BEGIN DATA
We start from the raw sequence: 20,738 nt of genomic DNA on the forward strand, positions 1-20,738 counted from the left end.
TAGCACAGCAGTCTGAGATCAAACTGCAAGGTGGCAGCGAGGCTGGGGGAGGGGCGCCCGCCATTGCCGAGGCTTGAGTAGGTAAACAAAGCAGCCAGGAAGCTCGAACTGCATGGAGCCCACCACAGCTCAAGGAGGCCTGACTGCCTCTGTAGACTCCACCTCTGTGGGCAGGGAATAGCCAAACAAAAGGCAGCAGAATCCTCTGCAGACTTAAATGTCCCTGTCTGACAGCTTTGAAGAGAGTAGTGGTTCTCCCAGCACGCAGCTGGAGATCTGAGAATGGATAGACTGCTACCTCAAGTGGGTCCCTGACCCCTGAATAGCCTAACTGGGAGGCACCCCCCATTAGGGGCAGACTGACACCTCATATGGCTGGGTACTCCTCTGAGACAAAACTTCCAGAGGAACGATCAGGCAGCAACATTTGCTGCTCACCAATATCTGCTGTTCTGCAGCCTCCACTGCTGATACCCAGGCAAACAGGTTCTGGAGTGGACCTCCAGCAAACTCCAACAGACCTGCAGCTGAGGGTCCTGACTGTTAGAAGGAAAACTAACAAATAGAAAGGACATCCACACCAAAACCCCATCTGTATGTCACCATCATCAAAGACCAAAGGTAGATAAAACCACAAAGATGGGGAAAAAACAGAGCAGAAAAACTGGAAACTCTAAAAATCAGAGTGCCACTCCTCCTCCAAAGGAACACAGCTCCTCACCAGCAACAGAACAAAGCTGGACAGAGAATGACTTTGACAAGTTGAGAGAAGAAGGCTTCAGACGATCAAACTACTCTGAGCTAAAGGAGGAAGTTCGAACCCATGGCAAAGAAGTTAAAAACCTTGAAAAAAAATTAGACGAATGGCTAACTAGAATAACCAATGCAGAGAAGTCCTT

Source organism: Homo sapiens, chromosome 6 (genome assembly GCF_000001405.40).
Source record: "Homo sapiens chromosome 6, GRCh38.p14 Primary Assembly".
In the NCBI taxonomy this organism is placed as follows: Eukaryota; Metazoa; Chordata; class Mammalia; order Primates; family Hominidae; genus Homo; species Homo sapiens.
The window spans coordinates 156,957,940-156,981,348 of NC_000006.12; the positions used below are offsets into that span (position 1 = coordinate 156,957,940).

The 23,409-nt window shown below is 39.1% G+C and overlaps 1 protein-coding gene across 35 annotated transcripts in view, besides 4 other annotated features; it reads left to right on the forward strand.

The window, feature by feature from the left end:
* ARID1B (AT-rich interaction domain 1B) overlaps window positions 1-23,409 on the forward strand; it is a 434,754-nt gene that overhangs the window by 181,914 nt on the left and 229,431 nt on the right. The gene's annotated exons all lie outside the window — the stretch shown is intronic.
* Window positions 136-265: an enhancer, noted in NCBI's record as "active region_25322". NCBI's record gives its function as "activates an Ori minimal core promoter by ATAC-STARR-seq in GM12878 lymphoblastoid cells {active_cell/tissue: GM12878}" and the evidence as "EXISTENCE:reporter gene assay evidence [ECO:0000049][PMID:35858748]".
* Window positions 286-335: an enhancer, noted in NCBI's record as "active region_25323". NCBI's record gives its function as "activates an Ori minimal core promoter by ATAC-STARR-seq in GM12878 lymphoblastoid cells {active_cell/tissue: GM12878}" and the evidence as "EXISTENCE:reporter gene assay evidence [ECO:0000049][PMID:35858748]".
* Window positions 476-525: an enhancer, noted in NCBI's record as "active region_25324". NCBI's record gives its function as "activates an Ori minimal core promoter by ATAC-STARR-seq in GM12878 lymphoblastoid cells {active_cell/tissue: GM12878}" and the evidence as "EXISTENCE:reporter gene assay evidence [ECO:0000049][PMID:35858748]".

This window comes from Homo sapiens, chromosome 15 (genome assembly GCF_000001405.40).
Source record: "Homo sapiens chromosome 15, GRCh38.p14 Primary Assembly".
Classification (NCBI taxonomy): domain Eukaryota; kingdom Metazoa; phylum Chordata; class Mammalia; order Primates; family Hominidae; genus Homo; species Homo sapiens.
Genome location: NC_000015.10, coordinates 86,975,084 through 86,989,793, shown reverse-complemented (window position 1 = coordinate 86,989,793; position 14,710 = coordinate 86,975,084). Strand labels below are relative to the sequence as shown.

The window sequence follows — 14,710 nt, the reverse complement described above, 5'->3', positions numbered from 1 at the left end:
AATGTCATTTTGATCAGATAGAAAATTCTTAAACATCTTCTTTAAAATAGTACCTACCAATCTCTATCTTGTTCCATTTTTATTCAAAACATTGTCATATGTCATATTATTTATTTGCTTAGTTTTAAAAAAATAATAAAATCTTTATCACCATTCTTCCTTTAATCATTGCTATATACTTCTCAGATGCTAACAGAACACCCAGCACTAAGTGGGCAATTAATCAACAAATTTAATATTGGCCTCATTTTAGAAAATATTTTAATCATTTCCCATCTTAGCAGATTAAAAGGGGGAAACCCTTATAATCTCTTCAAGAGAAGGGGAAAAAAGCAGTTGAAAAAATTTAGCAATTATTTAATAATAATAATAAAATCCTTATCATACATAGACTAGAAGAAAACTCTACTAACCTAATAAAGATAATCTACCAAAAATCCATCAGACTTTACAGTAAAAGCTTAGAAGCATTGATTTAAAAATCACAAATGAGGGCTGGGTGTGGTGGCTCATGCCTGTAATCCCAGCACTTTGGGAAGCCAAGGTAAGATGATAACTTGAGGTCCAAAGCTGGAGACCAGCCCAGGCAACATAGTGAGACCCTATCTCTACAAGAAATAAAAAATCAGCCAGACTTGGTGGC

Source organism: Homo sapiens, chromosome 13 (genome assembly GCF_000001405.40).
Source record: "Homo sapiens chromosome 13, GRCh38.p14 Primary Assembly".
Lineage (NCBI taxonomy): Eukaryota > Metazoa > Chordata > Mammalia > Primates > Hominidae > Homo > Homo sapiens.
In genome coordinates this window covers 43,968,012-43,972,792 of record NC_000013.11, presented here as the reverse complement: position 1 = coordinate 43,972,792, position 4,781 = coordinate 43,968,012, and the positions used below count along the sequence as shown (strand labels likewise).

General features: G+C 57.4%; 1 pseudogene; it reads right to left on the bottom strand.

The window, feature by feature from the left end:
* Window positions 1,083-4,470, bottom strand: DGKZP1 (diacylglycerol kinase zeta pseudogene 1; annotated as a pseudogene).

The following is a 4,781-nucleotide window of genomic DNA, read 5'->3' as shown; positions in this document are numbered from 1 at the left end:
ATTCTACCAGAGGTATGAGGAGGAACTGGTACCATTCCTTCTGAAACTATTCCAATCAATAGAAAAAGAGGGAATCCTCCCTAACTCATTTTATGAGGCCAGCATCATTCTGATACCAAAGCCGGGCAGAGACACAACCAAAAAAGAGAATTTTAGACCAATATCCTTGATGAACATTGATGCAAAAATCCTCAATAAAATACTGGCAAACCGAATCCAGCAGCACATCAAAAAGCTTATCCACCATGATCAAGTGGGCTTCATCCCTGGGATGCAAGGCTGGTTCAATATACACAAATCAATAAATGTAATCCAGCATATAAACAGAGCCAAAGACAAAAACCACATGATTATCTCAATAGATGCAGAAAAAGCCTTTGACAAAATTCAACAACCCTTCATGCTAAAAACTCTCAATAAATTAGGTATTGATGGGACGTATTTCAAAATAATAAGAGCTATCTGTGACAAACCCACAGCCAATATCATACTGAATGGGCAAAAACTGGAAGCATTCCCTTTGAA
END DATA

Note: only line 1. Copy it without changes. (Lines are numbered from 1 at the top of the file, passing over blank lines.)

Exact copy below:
We start from the raw sequence: 20,738 nt of genomic DNA on the forward strand, positions 1-20,738 counted from the left end.